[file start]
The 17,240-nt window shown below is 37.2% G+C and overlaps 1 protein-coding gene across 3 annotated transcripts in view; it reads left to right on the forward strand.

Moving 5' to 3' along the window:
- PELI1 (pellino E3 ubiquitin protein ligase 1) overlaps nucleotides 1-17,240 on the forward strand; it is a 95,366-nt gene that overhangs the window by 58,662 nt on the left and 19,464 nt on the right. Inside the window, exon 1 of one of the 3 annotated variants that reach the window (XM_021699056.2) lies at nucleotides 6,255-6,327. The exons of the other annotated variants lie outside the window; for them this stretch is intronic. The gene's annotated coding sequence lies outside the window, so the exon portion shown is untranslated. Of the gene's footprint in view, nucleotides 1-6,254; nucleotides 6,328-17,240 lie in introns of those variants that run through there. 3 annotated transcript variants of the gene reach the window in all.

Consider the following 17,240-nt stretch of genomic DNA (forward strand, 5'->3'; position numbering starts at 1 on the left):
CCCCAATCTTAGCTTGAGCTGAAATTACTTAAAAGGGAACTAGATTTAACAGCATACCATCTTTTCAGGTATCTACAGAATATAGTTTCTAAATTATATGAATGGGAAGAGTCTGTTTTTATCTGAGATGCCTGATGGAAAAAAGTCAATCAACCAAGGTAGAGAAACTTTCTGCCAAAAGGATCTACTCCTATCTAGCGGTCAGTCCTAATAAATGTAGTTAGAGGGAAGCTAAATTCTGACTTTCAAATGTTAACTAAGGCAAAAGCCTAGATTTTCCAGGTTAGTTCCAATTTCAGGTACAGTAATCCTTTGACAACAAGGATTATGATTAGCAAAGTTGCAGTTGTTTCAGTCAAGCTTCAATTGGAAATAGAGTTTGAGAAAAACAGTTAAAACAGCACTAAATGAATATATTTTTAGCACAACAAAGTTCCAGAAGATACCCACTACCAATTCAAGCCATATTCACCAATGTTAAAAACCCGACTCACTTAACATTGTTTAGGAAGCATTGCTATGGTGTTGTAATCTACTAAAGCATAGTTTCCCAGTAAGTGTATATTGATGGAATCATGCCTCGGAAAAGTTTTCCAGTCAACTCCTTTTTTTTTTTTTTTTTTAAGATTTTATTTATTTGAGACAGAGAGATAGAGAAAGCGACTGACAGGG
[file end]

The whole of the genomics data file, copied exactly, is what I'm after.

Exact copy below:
The 17,240-nt window shown below is 37.2% G+C and overlaps 1 protein-coding gene across 3 annotated transcripts in view; it reads left to right on the forward strand.

Moving 5' to 3' along the window:
- PELI1 (pellino E3 ubiquitin protein ligase 1) overlaps nucleotides 1-17,240 on the forward strand; it is a 95,366-nt gene that overhangs the window by 58,662 nt on the left and 19,464 nt on the right. Inside the window, exon 1 of one of the 3 annotated variants that reach the window (XM_021699056.2) lies at nucleotides 6,255-6,327. The exons of the other annotated variants lie outside the window; for them this stretch is intronic. The gene's annotated coding sequence lies outside the window, so the exon portion shown is untranslated. Of the gene's footprint in view, nucleotides 1-6,254; nucleotides 6,328-17,240 lie in introns of those variants that run through there. 3 annotated transcript variants of the gene reach the window in all.

Consider the following 17,240-nt stretch of genomic DNA (forward strand, 5'->3'; position numbering starts at 1 on the left):
CCCCAATCTTAGCTTGAGCTGAAATTACTTAAAAGGGAACTAGATTTAACAGCATACCATCTTTTCAGGTATCTACAGAATATAGTTTCTAAATTATATGAATGGGAAGAGTCTGTTTTTATCTGAGATGCCTGATGGAAAAAAGTCAATCAACCAAGGTAGAGAAACTTTCTGCCAAAAGGATCTACTCCTATCTAGCGGTCAGTCCTAATAAATGTAGTTAGAGGGAAGCTAAATTCTGACTTTCAAATGTTAACTAAGGCAAAAGCCTAGATTTTCCAGGTTAGTTCCAATTTCAGGTACAGTAATCCTTTGACAACAAGGATTATGATTAGCAAAGTTGCAGTTGTTTCAGTCAAGCTTCAATTGGAAATAGAGTTTGAGAAAAACAGTTAAAACAGCACTAAATGAATATATTTTTAGCACAACAAAGTTCCAGAAGATACCCACTACCAATTCAAGCCATATTCACCAATGTTAAAAACCCGACTCACTTAACATTGTTTAGGAAGCATTGCTATGGTGTTGTAATCTACTAAAGCATAGTTTCCCAGTAAGTGTATATTGATGGAATCATGCCTCGGAAAAGTTTTCCAGTCAACTCCTTTTTTTTTTTTTTTTTTAAGATTTTATTTATTTGAGACAGAGAGATAGAGAAAGCGACTGACAGGG